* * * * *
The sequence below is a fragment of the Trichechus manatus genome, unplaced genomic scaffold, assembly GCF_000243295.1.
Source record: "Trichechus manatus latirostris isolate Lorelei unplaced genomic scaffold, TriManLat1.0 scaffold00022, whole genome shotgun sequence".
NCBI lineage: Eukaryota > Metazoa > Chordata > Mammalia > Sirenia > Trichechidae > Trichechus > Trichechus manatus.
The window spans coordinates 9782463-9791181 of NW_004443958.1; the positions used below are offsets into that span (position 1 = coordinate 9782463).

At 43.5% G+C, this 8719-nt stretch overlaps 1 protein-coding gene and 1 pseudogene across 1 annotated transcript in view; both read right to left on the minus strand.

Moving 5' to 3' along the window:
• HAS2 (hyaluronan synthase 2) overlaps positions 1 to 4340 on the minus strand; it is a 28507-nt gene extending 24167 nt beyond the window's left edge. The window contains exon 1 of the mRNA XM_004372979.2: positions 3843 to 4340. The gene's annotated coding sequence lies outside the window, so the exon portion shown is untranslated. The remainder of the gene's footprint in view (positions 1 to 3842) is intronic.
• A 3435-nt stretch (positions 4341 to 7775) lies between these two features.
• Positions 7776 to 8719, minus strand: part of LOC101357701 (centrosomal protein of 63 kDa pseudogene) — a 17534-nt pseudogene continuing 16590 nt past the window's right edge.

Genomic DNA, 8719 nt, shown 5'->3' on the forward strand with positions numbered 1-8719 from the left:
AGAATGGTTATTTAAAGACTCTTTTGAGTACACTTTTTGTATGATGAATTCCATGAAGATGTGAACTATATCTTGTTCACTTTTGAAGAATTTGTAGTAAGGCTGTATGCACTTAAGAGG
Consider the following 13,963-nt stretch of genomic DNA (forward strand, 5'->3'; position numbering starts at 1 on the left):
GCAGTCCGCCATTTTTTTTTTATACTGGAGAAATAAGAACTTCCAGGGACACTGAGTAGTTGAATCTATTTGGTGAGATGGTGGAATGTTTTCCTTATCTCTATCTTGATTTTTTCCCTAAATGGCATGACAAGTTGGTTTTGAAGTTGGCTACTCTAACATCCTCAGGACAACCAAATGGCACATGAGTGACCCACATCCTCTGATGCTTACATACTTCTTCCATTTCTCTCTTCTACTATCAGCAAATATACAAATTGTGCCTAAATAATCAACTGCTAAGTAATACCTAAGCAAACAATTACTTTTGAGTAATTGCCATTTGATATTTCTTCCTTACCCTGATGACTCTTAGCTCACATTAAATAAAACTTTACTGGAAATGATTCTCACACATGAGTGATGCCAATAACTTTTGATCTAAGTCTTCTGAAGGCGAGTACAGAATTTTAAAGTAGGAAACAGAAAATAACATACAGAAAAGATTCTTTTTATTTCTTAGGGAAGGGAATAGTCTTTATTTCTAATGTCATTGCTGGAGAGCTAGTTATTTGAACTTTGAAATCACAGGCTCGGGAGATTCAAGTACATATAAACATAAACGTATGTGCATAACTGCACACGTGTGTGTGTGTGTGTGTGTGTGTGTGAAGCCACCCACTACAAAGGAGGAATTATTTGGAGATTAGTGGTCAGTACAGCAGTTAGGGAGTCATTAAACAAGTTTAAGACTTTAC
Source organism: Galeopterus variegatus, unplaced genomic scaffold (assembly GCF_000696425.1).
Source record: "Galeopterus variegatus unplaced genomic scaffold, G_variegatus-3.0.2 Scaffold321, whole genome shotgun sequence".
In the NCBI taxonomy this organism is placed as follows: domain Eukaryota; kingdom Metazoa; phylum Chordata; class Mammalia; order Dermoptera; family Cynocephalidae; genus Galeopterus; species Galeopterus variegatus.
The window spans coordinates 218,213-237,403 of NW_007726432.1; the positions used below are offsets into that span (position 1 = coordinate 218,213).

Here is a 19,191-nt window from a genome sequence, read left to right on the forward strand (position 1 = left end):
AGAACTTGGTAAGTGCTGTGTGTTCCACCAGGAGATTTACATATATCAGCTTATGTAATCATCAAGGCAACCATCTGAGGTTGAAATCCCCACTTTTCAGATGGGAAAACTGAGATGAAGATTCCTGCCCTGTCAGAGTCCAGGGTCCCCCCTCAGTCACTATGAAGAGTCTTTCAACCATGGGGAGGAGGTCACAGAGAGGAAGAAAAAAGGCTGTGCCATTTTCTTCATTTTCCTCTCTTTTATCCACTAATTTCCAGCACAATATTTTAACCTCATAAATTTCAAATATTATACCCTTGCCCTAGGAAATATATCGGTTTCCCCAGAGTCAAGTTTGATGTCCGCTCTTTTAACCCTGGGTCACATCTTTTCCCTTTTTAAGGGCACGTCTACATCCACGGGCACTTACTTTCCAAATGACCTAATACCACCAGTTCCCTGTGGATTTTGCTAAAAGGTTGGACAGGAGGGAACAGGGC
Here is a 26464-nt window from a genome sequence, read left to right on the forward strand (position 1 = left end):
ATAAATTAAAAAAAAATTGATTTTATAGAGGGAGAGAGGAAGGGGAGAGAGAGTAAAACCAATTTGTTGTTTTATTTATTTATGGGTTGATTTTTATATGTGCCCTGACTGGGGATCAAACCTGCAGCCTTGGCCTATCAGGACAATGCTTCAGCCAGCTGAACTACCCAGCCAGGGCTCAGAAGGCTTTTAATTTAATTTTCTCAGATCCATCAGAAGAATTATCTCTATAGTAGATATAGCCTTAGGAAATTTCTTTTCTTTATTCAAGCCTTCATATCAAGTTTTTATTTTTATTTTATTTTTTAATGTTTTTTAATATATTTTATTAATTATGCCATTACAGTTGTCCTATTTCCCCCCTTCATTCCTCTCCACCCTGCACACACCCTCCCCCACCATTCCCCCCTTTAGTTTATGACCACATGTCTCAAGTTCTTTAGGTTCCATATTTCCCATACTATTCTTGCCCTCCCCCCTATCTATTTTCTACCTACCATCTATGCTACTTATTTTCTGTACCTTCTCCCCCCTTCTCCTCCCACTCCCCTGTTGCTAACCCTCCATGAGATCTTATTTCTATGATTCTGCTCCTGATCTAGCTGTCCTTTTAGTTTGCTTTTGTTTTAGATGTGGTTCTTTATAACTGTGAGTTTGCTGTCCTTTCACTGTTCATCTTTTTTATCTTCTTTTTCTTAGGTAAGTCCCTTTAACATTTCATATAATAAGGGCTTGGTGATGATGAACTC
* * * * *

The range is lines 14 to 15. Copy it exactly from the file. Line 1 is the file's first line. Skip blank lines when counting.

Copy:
Source organism: Galeopterus variegatus, unplaced genomic scaffold (assembly GCF_000696425.1).
Source record: "Galeopterus variegatus unplaced genomic scaffold, G_variegatus-3.0.2 Scaffold321, whole genome shotgun sequence".